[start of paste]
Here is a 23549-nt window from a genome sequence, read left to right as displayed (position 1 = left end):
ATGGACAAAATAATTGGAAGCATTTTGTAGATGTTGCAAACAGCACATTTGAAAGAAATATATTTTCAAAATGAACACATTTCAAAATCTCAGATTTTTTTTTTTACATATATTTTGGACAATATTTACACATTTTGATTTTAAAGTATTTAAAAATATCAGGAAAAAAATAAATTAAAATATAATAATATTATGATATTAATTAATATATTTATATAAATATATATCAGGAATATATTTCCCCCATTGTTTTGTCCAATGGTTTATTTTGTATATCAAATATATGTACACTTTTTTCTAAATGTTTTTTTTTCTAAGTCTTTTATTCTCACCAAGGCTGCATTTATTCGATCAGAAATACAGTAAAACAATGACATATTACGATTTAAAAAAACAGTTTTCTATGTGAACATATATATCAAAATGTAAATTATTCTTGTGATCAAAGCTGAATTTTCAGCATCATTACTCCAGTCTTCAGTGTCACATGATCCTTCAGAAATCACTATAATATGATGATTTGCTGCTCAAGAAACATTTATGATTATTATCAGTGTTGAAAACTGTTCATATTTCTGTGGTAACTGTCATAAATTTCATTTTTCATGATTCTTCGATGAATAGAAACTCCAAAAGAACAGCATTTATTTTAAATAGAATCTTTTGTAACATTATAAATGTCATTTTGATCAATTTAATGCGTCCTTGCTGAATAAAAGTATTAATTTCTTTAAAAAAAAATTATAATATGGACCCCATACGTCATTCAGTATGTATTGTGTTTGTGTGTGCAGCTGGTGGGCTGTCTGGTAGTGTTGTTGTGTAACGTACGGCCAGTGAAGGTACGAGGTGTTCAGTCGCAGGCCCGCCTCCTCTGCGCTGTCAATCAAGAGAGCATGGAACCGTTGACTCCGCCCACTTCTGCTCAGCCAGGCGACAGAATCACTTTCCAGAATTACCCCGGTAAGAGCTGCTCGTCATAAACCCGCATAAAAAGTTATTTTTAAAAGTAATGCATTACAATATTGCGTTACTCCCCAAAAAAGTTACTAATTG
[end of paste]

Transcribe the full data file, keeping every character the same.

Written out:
Here is a 23549-nt window from a genome sequence, read left to right as displayed (position 1 = left end):
ATGGACAAAATAATTGGAAGCATTTTGTAGATGTTGCAAACAGCACATTTGAAAGAAATATATTTTCAAAATGAACACATTTCAAAATCTCAGATTTTTTTTTTTACATATATTTTGGACAATATTTACACATTTTGATTTTAAAGTATTTAAAAATATCAGGAAAAAAATAAATTAAAATATAATAATATTATGATATTAATTAATATATTTATATAAATATATATCAGGAATATATTTCCCCCATTGTTTTGTCCAATGGTTTATTTTGTATATCAAATATATGTACACTTTTTTCTAAATGTTTTTTTTTCTAAGTCTTTTATTCTCACCAAGGCTGCATTTATTCGATCAGAAATACAGTAAAACAATGACATATTACGATTTAAAAAAACAGTTTTCTATGTGAACATATATATCAAAATGTAAATTATTCTTGTGATCAAAGCTGAATTTTCAGCATCATTACTCCAGTCTTCAGTGTCACATGATCCTTCAGAAATCACTATAATATGATGATTTGCTGCTCAAGAAACATTTATGATTATTATCAGTGTTGAAAACTGTTCATATTTCTGTGGTAACTGTCATAAATTTCATTTTTCATGATTCTTCGATGAATAGAAACTCCAAAAGAACAGCATTTATTTTAAATAGAATCTTTTGTAACATTATAAATGTCATTTTGATCAATTTAATGCGTCCTTGCTGAATAAAAGTATTAATTTCTTTAAAAAAAAATTATAATATGGACCCCATACGTCATTCAGTATGTATTGTGTTTGTGTGTGCAGCTGGTGGGCTGTCTGGTAGTGTTGTTGTGTAACGTACGGCCAGTGAAGGTACGAGGTGTTCAGTCGCAGGCCCGCCTCCTCTGCGCTGTCAATCAAGAGAGCATGGAACCGTTGACTCCGCCCACTTCTGCTCAGCCAGGCGACAGAATCACTTTCCAGAATTACCCCGGTAAGAGCTGCTCGTCATAAACCCGCATAAAAAGTTATTTTTAAAAGTAATGCATTACAATATTGCGTTACTCCCCAAAAAAGTTACTAATTG